Speaking at a meeting of the European Parliament’s environment committee, Frans Timmermans, the EU’s climate chief, said he was confident green hydrogen would be the driving force behind future energy systems. The meeting is taking place against the backdrop of Russia cutting off gas supplies to Poland and Bulgaria and the European Union’s attempts to wean itself off Russian fossil fuels.
Timmermans explained how the EU is now offering long-term partnerships, starting with the supply of liquefied natural gas (LNG) and “eventually moving to the hydrogen economy”, which means long-term cooperative projects towards hydrogen energy will be implemented at the same time. He also pointed out that Europe could never produce enough of its own hydrogen, adding that green hydrogen produced from renewable sources was the Commission’s preferred option, while blue hydrogen produced from fossil gases with carbon capture and storage. Tackling emissions will also be an interim option.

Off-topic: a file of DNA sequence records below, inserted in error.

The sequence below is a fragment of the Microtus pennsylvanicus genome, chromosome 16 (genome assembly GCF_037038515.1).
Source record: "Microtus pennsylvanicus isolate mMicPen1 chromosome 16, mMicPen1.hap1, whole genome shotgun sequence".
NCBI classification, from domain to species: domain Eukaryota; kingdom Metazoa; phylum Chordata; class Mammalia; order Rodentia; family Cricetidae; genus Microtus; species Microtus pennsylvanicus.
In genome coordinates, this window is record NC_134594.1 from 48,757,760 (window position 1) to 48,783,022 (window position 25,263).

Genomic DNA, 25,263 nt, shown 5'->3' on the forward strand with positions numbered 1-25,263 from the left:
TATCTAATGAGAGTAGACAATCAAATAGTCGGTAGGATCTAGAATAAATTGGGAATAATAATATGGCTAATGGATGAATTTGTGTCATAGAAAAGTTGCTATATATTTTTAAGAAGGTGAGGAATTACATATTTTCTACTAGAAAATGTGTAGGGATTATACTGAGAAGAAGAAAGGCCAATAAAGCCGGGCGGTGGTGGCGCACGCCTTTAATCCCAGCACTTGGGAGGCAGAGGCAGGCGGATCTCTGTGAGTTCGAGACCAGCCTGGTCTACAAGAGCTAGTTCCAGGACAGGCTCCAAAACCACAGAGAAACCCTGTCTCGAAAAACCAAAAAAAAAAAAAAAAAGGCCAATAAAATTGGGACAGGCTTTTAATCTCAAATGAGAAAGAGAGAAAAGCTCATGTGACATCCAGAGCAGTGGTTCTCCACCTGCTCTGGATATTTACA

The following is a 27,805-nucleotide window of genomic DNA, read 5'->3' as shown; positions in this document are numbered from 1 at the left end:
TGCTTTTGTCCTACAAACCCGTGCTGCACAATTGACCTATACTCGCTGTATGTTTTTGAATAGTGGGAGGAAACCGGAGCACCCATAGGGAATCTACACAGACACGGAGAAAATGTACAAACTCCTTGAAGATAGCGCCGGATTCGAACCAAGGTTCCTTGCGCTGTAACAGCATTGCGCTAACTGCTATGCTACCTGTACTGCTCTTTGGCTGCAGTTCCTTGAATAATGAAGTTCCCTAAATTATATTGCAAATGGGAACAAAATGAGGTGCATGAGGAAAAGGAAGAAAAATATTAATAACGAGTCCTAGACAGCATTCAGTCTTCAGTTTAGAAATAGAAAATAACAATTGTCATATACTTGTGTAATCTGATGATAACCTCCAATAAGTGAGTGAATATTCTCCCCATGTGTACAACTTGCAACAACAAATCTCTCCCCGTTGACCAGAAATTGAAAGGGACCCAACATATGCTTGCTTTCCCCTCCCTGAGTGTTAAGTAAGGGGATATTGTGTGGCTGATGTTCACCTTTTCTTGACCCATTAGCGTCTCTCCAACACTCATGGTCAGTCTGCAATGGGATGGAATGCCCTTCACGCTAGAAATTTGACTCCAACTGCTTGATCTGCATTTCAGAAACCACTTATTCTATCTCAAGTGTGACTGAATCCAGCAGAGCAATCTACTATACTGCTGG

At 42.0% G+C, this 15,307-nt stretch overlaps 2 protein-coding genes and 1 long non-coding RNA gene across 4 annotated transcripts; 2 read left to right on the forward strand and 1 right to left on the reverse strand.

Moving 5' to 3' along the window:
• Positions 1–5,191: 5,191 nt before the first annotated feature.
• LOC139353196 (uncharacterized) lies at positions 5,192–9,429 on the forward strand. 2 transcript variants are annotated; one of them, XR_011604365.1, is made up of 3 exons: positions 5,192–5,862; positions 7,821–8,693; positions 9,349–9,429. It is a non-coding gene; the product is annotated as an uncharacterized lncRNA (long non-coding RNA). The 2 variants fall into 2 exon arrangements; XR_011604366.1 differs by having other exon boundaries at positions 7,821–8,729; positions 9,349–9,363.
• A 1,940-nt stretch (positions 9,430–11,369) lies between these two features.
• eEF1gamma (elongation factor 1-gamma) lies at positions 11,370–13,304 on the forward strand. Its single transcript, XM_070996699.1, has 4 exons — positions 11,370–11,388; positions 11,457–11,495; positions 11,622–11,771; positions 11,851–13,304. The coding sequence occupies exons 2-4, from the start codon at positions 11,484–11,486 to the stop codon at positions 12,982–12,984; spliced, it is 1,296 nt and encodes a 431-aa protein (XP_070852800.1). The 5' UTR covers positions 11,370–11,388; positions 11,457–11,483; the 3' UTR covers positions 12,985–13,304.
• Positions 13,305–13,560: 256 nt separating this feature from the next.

In this regard, the European Commission recently expressed its support for a tenfold increase in electrolytic cell manufacturing capacity in the EU through a joint statement signed by Internal Market Commissioner Thierry Breton and 20 industry chief executives. This will enable the EU to produce 10 million tonnes of renewable hydrogen per year by 2030, a target set out in the March 2022 REPowerEU communication.